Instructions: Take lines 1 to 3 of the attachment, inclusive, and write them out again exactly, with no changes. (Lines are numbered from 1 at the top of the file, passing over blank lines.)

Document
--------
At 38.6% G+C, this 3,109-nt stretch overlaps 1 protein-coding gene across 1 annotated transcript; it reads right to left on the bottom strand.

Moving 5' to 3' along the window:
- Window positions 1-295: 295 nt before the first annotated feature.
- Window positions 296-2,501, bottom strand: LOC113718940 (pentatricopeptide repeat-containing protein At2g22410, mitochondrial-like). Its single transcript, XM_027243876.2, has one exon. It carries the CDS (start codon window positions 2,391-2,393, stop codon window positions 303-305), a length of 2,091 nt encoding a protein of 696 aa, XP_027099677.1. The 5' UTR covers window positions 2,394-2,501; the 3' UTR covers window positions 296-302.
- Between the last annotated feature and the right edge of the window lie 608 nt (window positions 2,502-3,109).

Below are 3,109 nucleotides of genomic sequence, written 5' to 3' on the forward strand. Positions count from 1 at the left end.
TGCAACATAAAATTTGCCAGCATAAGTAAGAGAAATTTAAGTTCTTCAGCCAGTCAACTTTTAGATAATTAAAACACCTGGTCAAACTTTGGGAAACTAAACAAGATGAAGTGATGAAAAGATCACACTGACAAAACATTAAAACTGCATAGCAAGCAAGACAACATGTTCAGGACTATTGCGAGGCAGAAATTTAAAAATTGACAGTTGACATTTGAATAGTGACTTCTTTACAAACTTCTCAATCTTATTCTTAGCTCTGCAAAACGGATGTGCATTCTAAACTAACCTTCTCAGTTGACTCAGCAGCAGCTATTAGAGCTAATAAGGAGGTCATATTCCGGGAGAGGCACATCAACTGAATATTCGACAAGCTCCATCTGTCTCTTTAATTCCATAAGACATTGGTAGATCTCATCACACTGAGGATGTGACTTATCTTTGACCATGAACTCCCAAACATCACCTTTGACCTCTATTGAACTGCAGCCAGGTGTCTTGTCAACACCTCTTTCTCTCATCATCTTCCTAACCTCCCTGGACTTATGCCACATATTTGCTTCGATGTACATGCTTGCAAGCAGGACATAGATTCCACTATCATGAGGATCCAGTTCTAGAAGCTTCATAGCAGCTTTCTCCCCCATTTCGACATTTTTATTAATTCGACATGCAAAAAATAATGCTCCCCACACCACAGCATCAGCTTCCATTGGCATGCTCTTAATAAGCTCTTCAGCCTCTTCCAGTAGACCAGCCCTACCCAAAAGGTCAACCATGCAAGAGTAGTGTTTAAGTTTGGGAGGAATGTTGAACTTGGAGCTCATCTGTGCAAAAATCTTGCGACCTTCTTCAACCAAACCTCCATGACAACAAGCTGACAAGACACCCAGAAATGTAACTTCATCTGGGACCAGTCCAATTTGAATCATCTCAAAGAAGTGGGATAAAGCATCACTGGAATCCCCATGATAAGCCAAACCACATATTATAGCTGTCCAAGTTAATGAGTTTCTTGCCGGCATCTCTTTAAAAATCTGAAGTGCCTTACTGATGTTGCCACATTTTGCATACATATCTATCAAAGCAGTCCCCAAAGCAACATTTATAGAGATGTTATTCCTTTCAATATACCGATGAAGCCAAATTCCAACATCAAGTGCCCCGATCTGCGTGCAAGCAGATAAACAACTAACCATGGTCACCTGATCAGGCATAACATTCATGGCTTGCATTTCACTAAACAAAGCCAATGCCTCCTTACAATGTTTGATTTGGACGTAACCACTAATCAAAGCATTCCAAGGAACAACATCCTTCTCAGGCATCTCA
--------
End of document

At 38.6% G+C, this 3,109-nt stretch overlaps 1 protein-coding gene across 1 annotated transcript; it reads right to left on the bottom strand.

Moving 5' to 3' along the window:
- Window positions 1-295: 295 nt before the first annotated feature.